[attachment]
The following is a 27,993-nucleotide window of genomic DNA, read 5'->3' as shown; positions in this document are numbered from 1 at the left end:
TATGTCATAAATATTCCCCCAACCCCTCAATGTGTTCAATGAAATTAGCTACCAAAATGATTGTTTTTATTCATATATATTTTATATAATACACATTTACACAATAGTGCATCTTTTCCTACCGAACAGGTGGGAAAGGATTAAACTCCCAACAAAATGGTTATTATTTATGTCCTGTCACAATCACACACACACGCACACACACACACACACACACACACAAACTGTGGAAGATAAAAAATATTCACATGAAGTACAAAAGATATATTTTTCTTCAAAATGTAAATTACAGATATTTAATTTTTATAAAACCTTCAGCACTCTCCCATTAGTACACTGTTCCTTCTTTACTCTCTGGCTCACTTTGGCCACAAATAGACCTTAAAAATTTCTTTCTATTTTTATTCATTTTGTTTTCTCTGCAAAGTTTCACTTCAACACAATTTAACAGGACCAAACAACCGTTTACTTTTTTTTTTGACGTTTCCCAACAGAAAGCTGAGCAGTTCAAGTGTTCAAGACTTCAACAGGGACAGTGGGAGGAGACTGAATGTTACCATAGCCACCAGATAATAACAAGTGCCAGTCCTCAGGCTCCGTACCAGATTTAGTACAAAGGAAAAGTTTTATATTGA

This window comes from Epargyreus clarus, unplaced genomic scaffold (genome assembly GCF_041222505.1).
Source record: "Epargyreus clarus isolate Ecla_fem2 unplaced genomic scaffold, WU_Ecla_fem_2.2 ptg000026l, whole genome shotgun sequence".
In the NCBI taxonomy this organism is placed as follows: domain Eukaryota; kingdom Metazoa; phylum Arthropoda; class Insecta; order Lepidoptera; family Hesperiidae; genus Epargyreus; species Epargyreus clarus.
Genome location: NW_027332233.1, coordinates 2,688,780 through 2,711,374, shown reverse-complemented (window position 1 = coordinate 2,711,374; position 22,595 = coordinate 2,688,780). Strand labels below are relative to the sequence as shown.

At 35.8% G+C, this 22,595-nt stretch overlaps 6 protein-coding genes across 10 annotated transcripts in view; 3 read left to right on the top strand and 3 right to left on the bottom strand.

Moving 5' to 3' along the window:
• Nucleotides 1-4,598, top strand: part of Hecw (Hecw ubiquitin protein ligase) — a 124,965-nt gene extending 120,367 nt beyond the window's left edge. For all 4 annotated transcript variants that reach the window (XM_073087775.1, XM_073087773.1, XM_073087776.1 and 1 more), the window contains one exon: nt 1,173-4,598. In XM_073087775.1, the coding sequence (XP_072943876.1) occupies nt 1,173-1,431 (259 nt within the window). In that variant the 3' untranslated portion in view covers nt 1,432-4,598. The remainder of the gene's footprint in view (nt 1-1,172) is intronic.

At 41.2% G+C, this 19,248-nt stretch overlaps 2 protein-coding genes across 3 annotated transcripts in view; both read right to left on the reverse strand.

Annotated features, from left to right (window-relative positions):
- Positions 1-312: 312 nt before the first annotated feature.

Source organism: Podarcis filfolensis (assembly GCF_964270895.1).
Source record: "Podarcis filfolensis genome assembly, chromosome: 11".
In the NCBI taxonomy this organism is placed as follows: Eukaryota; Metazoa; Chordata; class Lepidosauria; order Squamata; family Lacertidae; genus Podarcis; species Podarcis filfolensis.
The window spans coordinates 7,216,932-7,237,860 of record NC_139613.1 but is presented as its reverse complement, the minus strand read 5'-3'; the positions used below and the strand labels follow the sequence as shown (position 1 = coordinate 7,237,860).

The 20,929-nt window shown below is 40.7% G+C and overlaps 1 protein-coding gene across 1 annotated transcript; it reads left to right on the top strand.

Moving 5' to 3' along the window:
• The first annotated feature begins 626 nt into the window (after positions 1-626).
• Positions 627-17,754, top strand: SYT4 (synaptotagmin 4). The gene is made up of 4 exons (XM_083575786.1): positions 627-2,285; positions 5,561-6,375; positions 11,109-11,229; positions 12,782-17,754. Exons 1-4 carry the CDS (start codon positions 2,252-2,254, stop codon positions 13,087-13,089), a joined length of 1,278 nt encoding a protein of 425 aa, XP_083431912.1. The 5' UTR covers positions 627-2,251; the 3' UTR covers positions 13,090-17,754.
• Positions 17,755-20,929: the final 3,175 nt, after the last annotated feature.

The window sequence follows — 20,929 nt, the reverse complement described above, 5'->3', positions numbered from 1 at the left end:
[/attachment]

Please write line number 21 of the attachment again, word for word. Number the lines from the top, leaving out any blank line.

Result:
• Positions 17,755-20,929: the final 3,175 nt, after the last annotated feature.